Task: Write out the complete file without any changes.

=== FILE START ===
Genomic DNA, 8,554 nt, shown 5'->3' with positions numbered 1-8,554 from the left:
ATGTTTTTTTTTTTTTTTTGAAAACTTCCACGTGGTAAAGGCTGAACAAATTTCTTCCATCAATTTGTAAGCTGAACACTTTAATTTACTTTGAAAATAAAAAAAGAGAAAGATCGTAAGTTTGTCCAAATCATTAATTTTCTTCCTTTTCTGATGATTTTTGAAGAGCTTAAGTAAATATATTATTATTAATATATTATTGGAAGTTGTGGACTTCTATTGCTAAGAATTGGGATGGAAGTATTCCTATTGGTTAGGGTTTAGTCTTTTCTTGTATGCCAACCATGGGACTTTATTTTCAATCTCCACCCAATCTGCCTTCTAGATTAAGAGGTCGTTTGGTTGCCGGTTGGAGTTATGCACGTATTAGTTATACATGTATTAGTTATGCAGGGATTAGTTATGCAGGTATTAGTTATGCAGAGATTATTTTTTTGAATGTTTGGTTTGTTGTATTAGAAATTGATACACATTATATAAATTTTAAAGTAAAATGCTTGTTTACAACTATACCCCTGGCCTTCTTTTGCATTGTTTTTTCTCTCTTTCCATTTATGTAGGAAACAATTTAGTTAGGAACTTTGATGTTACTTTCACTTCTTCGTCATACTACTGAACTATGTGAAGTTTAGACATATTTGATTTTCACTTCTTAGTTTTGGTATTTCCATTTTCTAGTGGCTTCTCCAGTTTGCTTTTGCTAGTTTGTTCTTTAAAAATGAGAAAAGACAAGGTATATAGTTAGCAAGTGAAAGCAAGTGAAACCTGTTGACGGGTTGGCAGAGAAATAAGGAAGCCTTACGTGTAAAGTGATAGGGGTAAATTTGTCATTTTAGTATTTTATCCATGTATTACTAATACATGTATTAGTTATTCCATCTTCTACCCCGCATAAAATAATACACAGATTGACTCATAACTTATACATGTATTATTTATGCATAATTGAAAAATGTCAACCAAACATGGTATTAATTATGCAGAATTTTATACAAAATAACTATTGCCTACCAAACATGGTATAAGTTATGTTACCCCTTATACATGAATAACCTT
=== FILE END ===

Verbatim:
Genomic DNA, 8,554 nt, shown 5'->3' with positions numbered 1-8,554 from the left:
ATGTTTTTTTTTTTTTTTTGAAAACTTCCACGTGGTAAAGGCTGAACAAATTTCTTCCATCAATTTGTAAGCTGAACACTTTAATTTACTTTGAAAATAAAAAAAGAGAAAGATCGTAAGTTTGTCCAAATCATTAATTTTCTTCCTTTTCTGATGATTTTTGAAGAGCTTAAGTAAATATATTATTATTAATATATTATTGGAAGTTGTGGACTTCTATTGCTAAGAATTGGGATGGAAGTATTCCTATTGGTTAGGGTTTAGTCTTTTCTTGTATGCCAACCATGGGACTTTATTTTCAATCTCCACCCAATCTGCCTTCTAGATTAAGAGGTCGTTTGGTTGCCGGTTGGAGTTATGCACGTATTAGTTATACATGTATTAGTTATGCAGGGATTAGTTATGCAGGTATTAGTTATGCAGAGATTATTTTTTTGAATGTTTGGTTTGTTGTATTAGAAATTGATACACATTATATAAATTTTAAAGTAAAATGCTTGTTTACAACTATACCCCTGGCCTTCTTTTGCATTGTTTTTTCTCTCTTTCCATTTATGTAGGAAACAATTTAGTTAGGAACTTTGATGTTACTTTCACTTCTTCGTCATACTACTGAACTATGTGAAGTTTAGACATATTTGATTTTCACTTCTTAGTTTTGGTATTTCCATTTTCTAGTGGCTTCTCCAGTTTGCTTTTGCTAGTTTGTTCTTTAAAAATGAGAAAAGACAAGGTATATAGTTAGCAAGTGAAAGCAAGTGAAACCTGTTGACGGGTTGGCAGAGAAATAAGGAAGCCTTACGTGTAAAGTGATAGGGGTAAATTTGTCATTTTAGTATTTTATCCATGTATTACTAATACATGTATTAGTTATTCCATCTTCTACCCCGCATAAAATAATACACAGATTGACTCATAACTTATACATGTATTATTTATGCATAATTGAAAAATGTCAACCAAACATGGTATTAATTATGCAGAATTTTATACAAAATAACTATTGCCTACCAAACATGGTATAAGTTATGTTACCCCTTATACATGAATAACCTT